Stop Forcing that Sale! 5 Principles to Unleash Your Audience
If you have an online product or service, this article is for you. We are going to talk about how to leverage your existing connections into sales. This type of marketing can be very powerful, and it’s also often done wrong. Let’s take a look at it:
Marketers have traditionally sold their wares by interrupting people. Calling you up or interrupting your favorite TV show. Nowadays, they buy ads in the margins of websites and spam people with email. And while this does work to some extent, it’s expensive and oftentimes makes the consumer annoyed. No one buys something because they’re annoyed.
People are happy to buy stuff when they feel curious and ready. So how can a marketer cultivate a feeling of curiosity? Well, curiosity requires safety, and feelings of safety require trust. If people have a safe container, cultivated by a trusted person/business then they are in a great place to make a purchase. This “container” often takes the shape of an event.
Now if we pervert this train of thought just a smidge, we end up with the “network marketing” made famous by so many MLM’s. I’ve already done a post on MLM’s, so instead, I’m going to get back to basics.
Why Humans Gather
Let’s throw out the capitalistic premise that we’re trying to sell something. Instead, let’s think about how humans work. None of us is a lone independent island. We’re not designed for that. We’re social creatures whose strength is in our interdependence. When one of us has a problem we seek support from friends and family — those we trust. And even in absence of a problem, we seek camaraderie which opens the door for new adventures or life improvements we hadn’t otherwise imagined.
Don’t believe me? Just think of the last trip you took. How did you know where to go? You probably had a friend, family member, or society at large tell you about that place or a place like it. This made it attractive, and you got curious. You thought about it, maybe even researched other people’s opinions and experiences. And eventually, you made that trip happen. There was a journey, but the kernel that started it had something to do with people.
What We Get from Gathering
We get so many intangible positives from being with people. We feel safe, we’re able to be curious, and with that, we’re able to expand and grow. And that might include buying something. But- this is important: people don’t come together TO BUY STUFF. We come together because we are social creatures. We come together because it’s what humans do.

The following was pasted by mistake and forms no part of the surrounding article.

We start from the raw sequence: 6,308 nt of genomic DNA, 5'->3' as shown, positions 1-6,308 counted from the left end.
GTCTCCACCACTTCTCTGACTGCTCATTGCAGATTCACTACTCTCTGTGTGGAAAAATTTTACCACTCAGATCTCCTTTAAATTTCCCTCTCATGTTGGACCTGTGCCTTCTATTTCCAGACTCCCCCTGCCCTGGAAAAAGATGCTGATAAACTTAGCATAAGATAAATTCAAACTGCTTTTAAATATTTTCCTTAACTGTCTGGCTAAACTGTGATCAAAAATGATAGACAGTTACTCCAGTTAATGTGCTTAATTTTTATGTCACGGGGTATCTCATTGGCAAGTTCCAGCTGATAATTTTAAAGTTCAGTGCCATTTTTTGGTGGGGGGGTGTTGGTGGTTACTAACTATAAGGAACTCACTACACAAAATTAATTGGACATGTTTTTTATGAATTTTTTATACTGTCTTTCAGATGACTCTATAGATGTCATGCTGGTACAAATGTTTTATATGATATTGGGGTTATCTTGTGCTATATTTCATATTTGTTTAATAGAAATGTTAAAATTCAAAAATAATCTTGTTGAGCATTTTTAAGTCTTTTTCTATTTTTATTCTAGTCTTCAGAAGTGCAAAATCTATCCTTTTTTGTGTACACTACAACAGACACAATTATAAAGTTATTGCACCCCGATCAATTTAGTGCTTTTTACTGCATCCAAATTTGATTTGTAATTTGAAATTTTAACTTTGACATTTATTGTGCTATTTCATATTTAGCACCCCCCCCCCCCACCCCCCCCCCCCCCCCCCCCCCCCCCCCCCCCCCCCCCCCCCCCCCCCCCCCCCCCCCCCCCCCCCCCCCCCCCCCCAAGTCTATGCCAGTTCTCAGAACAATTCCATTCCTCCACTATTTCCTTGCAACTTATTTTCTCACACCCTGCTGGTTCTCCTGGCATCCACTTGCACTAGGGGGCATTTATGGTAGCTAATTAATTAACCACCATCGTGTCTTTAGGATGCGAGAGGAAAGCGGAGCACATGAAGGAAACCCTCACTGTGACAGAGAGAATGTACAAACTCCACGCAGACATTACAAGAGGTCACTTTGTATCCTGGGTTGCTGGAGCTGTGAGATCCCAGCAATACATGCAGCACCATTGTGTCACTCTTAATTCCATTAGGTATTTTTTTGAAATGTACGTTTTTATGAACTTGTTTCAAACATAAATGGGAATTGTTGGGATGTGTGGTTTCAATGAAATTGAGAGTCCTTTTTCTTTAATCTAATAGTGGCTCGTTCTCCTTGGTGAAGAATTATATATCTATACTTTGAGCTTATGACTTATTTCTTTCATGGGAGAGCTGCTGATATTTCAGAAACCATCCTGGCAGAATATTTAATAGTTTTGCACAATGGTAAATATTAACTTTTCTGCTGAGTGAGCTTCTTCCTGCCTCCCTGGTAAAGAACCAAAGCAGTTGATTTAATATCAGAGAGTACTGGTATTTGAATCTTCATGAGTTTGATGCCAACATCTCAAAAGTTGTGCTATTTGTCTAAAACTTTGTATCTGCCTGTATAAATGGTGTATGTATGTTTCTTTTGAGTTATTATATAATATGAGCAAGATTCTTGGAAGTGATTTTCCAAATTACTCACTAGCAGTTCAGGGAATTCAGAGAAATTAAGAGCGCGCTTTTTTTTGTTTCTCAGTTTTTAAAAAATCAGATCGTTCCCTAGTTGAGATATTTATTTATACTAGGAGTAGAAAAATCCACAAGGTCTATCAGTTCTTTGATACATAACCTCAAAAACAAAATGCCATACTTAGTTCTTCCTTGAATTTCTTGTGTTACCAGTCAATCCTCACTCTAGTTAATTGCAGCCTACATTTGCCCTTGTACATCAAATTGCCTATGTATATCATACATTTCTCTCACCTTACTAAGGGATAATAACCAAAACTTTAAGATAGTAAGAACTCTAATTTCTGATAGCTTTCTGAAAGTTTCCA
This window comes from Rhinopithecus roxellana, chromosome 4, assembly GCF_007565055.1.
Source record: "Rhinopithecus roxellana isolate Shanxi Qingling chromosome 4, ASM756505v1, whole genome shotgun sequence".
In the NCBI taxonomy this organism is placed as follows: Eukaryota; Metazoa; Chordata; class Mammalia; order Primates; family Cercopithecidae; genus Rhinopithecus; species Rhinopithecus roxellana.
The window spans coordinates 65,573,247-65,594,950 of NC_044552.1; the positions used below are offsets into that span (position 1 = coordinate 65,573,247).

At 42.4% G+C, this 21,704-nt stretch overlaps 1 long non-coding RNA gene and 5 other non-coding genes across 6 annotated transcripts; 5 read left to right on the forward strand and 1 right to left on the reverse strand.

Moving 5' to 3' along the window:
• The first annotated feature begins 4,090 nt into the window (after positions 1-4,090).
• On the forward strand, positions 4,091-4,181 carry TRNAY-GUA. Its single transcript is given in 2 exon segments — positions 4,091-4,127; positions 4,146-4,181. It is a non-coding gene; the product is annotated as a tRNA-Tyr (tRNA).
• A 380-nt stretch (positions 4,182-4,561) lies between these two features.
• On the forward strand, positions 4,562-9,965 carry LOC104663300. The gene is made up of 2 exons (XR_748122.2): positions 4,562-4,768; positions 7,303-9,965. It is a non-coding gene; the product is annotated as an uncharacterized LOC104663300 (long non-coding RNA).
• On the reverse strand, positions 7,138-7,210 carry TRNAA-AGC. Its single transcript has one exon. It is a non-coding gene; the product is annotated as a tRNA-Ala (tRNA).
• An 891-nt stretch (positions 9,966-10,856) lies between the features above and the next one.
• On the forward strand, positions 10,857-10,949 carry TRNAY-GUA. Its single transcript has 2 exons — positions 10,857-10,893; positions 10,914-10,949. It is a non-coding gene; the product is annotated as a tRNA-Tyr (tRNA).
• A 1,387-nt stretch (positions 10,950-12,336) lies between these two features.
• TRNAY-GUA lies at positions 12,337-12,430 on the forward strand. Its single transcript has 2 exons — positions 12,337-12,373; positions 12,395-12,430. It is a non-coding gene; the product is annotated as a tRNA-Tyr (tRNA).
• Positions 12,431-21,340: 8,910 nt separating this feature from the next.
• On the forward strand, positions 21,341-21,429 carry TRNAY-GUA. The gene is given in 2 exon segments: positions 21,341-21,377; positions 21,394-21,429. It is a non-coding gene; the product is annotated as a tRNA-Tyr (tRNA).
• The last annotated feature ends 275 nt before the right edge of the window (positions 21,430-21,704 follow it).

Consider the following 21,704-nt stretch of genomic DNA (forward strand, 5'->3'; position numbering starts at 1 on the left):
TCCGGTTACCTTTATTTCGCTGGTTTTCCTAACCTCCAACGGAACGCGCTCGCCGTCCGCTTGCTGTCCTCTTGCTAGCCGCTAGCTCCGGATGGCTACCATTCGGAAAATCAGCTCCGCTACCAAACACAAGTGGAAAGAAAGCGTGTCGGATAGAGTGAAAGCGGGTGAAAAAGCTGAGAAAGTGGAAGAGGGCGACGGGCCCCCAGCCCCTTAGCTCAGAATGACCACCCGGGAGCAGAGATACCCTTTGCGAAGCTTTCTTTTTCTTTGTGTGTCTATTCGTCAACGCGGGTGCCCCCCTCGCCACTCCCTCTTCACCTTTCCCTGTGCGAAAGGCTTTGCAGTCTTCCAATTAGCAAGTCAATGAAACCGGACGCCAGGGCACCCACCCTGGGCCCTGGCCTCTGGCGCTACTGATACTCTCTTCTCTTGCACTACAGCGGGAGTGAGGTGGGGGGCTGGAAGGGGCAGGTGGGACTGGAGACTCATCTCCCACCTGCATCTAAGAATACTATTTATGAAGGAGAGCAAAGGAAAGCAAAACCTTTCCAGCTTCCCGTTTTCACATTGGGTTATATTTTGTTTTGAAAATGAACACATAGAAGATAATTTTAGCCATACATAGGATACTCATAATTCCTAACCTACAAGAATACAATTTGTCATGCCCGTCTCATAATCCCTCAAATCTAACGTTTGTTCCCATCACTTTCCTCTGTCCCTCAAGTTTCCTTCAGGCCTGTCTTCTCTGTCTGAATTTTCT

As business owners, we kinda do need some people to buy stuff. But being a good person comes first. When building an audience a key factor is to be a good human. Create a nurturing, trusting environment where camaraderie can flourish. Be a great host, whether it’s online or in person. Instead of making an event that’s all about you, facilitate peer-to-peer experiences and nurture your audience.
How do you do all that? Here are five principles that work equally well when hosting dinner parties as any other event:
1. Gather the right people in the right place.
An excellent gathering has a balanced mix of people who know each other and don’t know each other. Most people are more comfortable at an event if they know at least one other person there. It’s also exciting to meet new people so getting small groups or couples together who don’t know each other well is a recipe for a great event!
2. Have a clear purpose and expectations.
In the same way that a dinner party host might share when the meal will be served, it’s helpful to set expectations for your guests. This can be as simple as clearly naming the event. If it’s a potluck or a clothing swap, guests will know to bring something, they’ll bring the right thing, and they’ll have an idea of how the event is going to go. Newer event types, such as Zoom gatherings, might require more explanation.
3. Lead the excitement.
You’ve dreamed up this event, so you’ve got some level of excitement about the event’s purpose. Your guests might be more hesitant and not yet excited. If you lead with your excitement, they will have a good time. If you wait for them to be excited, things are likely to go awry.
4. No sales pitch.
Sure, if you’re throwing a new product launch party there might be a sales pitch at some point. But not all your events should have sales pitches. Not even most.
5. Nurture your guests.
As a host, your primary concern should be to help guests be happier, healthier, and more connected. The power of a gathering comes from the flourishing of camaraderie. Do what you can to ensure your guests are enjoying themselves and are connecting with each other. Introduce guests to each other and share with them what they have in common.
How do you get people to buy stuff?
I just told you that you shouldn’t make a sales pitch, so how are you supposed to get your audience to buy more stuff? You don’t try to sell shit to people. You are not in the business of selling. You are in the business of being a great host. When you do this, you will attract an audience who like you and what you’re doing — including what you’re selling. They’ll tell their friends, and the right people will eagerly buy your stuff.
We are mammals. We are primates. We come together because we are seeking connection. Those connections sometimes lead to business transactions, but that’s never the reason for the gathering. Marketing is more fun and easier when we treat it like hosting instead of interrupting.